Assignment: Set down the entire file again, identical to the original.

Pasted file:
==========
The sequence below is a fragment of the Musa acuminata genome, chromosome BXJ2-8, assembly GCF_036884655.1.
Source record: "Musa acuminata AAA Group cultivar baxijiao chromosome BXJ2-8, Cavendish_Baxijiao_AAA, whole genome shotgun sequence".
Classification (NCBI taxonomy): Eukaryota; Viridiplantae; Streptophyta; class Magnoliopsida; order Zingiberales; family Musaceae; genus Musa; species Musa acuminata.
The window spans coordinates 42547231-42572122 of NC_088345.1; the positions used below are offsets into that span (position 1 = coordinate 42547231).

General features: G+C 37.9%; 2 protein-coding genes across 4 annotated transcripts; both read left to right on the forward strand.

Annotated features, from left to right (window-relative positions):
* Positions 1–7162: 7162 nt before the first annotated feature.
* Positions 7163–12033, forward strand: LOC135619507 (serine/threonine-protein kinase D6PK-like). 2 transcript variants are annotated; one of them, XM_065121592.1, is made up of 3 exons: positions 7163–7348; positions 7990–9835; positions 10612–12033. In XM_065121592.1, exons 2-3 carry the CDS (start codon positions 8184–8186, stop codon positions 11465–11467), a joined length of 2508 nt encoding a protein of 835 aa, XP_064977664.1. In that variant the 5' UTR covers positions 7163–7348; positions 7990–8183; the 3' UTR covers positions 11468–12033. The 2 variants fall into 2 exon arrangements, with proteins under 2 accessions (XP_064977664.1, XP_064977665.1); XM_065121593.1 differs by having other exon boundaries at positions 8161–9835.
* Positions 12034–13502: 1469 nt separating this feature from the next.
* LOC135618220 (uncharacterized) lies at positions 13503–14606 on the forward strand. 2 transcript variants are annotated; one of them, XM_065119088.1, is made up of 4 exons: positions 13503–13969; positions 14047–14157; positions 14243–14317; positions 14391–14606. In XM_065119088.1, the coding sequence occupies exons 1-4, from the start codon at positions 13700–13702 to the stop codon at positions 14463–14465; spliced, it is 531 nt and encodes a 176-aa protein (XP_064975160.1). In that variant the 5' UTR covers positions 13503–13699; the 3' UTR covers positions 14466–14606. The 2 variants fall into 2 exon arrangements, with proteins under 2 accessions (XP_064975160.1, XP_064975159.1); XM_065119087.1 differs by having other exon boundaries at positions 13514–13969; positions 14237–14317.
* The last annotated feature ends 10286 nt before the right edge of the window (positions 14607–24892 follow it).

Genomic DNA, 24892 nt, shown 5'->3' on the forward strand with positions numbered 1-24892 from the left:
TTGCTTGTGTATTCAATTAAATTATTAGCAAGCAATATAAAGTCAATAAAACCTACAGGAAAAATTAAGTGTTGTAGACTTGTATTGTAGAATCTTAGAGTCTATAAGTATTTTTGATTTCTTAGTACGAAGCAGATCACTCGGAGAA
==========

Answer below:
The sequence below is a fragment of the Musa acuminata genome, chromosome BXJ2-8, assembly GCF_036884655.1.
Source record: "Musa acuminata AAA Group cultivar baxijiao chromosome BXJ2-8, Cavendish_Baxijiao_AAA, whole genome shotgun sequence".
Classification (NCBI taxonomy): Eukaryota; Viridiplantae; Streptophyta; class Magnoliopsida; order Zingiberales; family Musaceae; genus Musa; species Musa acuminata.
The window spans coordinates 42547231-42572122 of NC_088345.1; the positions used below are offsets into that span (position 1 = coordinate 42547231).

General features: G+C 37.9%; 2 protein-coding genes across 4 annotated transcripts; both read left to right on the forward strand.

Annotated features, from left to right (window-relative positions):
* Positions 1–7162: 7162 nt before the first annotated feature.
* Positions 7163–12033, forward strand: LOC135619507 (serine/threonine-protein kinase D6PK-like). 2 transcript variants are annotated; one of them, XM_065121592.1, is made up of 3 exons: positions 7163–7348; positions 7990–9835; positions 10612–12033. In XM_065121592.1, exons 2-3 carry the CDS (start codon positions 8184–8186, stop codon positions 11465–11467), a joined length of 2508 nt encoding a protein of 835 aa, XP_064977664.1. In that variant the 5' UTR covers positions 7163–7348; positions 7990–8183; the 3' UTR covers positions 11468–12033. The 2 variants fall into 2 exon arrangements, with proteins under 2 accessions (XP_064977664.1, XP_064977665.1); XM_065121593.1 differs by having other exon boundaries at positions 8161–9835.
* Positions 12034–13502: 1469 nt separating this feature from the next.
* LOC135618220 (uncharacterized) lies at positions 13503–14606 on the forward strand. 2 transcript variants are annotated; one of them, XM_065119088.1, is made up of 4 exons: positions 13503–13969; positions 14047–14157; positions 14243–14317; positions 14391–14606. In XM_065119088.1, the coding sequence occupies exons 1-4, from the start codon at positions 13700–13702 to the stop codon at positions 14463–14465; spliced, it is 531 nt and encodes a 176-aa protein (XP_064975160.1). In that variant the 5' UTR covers positions 13503–13699; the 3' UTR covers positions 14466–14606. The 2 variants fall into 2 exon arrangements, with proteins under 2 accessions (XP_064975160.1, XP_064975159.1); XM_065119087.1 differs by having other exon boundaries at positions 13514–13969; positions 14237–14317.
* The last annotated feature ends 10286 nt before the right edge of the window (positions 14607–24892 follow it).

Genomic DNA, 24892 nt, shown 5'->3' on the forward strand with positions numbered 1-24892 from the left:
TTGCTTGTGTATTCAATTAAATTATTAGCAAGCAATATAAAGTCAATAAAACCTACAGGAAAAATTAAGTGTTGTAGACTTGTATTGTAGAATCTTAGAGTCTATAAGTATTTTTGATTTCTTAGTACGAAGCAGATCACTCGGAGAA